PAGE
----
For most parents, reading a story aloud to their children is a bond-building experience they wouldn’t trade for anything. Not everyone, though, has that opportunity. “For parents who are incarcerated, and for their children in particular, that loss of connection can take a devastating toll that could last a lifetime,” says Nick Higgins, who spearheaded TeleStory, a program at the Brooklyn Public Library (BPL) to help alter this particular unhappy ending.
“Sarah Bean Thompson is a readers’ advisory [RA] rock star!” raves Jessie East, branch manager of the Library Center of the Springfield–Greene County Library District. “She has an infectious passion and incredible talent for RA, [and] every program she does leads attendees right back to books, whether it’s a mock awards session for families and educators or a Geeky Storytime for preschoolers and their caregivers.”
Cynthia Mari Orozco realizes asking a librarian for assistance can be intimidating. Her first and only experience asking for guidance as an undergraduate resulted in her quickly leaving the building. These days, Orozco goes out of her way to make herself approachable to students who may be experiencing library anxiety.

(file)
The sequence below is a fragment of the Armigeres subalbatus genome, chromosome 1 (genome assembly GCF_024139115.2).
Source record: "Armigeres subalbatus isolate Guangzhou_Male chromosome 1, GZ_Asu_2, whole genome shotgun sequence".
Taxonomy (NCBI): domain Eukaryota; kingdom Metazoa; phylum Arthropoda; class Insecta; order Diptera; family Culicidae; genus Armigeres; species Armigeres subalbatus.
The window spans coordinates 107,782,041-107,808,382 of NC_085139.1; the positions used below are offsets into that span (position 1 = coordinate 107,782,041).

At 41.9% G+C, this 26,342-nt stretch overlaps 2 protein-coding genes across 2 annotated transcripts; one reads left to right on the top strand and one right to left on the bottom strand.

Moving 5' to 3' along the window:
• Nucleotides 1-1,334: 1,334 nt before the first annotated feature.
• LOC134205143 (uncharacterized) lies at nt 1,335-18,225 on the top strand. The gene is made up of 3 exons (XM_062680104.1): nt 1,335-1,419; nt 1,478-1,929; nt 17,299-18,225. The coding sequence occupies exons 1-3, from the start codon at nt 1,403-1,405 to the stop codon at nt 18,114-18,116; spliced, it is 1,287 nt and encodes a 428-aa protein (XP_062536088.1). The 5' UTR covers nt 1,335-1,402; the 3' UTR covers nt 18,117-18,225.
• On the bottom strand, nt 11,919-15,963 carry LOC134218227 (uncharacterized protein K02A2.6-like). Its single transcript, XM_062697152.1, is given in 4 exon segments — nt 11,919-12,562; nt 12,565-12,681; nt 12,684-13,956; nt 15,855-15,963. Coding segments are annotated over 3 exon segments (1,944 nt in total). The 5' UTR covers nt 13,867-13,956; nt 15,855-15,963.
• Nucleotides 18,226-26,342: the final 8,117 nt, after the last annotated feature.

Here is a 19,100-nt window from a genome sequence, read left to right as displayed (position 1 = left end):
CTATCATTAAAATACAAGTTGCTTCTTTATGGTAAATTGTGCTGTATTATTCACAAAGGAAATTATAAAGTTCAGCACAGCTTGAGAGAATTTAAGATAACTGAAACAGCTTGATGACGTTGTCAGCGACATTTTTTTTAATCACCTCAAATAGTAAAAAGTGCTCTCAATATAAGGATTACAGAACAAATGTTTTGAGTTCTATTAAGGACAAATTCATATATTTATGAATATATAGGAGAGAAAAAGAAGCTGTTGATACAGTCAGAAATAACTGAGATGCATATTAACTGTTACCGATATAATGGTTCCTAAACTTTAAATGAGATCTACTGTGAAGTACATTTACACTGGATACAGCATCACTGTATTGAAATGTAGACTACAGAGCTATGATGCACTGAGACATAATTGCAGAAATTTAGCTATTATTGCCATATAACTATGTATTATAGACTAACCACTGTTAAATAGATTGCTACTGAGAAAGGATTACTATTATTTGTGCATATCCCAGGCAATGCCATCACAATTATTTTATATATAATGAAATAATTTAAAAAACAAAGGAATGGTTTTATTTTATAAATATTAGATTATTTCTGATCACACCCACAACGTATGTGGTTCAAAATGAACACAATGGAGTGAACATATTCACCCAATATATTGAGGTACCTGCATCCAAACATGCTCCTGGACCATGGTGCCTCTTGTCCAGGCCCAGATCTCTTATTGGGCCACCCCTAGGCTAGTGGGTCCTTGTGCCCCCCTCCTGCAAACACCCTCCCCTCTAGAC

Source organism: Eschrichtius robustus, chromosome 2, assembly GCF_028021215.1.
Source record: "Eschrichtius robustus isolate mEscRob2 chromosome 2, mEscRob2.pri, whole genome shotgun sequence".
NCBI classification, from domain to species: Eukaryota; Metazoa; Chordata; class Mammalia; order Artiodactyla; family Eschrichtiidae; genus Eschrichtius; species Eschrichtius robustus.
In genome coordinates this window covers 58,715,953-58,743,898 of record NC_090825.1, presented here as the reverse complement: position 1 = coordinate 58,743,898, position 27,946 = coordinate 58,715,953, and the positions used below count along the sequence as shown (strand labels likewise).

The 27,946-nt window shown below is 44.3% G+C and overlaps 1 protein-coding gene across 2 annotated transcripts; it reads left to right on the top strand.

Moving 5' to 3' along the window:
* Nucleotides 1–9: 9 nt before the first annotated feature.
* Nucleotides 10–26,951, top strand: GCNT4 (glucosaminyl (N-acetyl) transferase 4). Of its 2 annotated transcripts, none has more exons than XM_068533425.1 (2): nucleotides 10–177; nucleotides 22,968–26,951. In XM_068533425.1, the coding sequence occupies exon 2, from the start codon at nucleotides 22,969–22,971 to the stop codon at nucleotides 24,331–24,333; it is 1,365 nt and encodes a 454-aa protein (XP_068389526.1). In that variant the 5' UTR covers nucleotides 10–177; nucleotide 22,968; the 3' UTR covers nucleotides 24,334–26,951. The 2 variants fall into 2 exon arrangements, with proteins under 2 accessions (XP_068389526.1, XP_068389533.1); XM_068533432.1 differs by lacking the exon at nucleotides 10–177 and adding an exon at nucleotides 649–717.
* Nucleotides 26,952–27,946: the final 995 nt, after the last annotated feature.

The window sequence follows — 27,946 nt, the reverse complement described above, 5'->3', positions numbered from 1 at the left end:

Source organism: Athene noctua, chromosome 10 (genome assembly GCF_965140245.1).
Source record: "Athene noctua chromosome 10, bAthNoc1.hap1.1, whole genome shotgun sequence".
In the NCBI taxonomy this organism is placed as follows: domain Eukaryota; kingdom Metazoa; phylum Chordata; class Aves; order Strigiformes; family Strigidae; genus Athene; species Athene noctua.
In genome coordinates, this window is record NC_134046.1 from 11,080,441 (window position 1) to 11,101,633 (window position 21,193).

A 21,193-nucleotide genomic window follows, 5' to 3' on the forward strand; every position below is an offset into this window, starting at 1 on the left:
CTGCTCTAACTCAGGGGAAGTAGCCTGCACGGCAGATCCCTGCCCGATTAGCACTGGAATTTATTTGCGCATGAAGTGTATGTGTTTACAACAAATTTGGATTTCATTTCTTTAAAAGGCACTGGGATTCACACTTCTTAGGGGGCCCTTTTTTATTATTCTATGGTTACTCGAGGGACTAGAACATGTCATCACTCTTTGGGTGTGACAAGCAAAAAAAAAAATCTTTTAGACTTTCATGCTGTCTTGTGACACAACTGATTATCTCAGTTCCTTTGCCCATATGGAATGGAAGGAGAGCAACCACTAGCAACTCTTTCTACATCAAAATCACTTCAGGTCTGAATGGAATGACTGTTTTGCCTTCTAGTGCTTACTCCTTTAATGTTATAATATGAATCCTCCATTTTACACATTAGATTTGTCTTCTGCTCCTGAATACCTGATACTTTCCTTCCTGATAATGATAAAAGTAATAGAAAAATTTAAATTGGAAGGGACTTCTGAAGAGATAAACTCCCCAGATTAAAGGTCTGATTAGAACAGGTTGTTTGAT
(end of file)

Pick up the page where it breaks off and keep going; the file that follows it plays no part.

“I can’t afford both books and food,” reads a University of Idaho student’s comment on a Change.org petition to reduce the cost of textbooks. “I have to choose to either eat or pass my classes.” That student has a champion in Annie Gaines, who moved from a clerical position to become the University of Idaho Library’s first scholarly communications librarian.
Erik Berman subscribes to a “teen run, teen led” mentality, according to senior librarian Sharon Fung at San José Public Library (SJPL). “He works tirelessly to get to know his teens, build their confidence, and guide them into taking an active role in the library.” Hand in hand with local teens and professional designers, Berman is responsible for the creation of the new teen center, TeenHQ, in San José’s central Dr. Martin Luther King Jr. Library.
A few years ago, then youth services manager Katie Johnson noticed that no one from Pinewood Gardens, a subsidized housing development near the Twinsburg Public Library, was coming to story time. She reached out to the Akron Metropolitan Housing Authority (AMHA) to ask about setting up a weekly story time at the site, home to nearly 95 low-income kids under five. The answer was yes, and Johnson partnered with AMHA employee Kellie Morehouse to create Play, Learn, & Grow, an early learning and support program, in a vacant room near the leasing office.
Gina Seymour’s grandmother was a clerk at the Queens Borough Public Library, NY, and as a kid, Seymour spent many hours there. Unlike at school, where her book selections were limited to those with the “pukey green” level label, she says, at grandma’s library she could read any book and learn about experiences different from her own.
Aiden Street has all the instincts of a great librarian. “I want to know what keeps people up at night—what are they worried about and what can the library do to help them achieve their goals?” As regional coordinator for the Pioneer Library System (PLS), Norman, OK, and Moore Branch manager, she is perfectly situated to help alleviate some of those worries.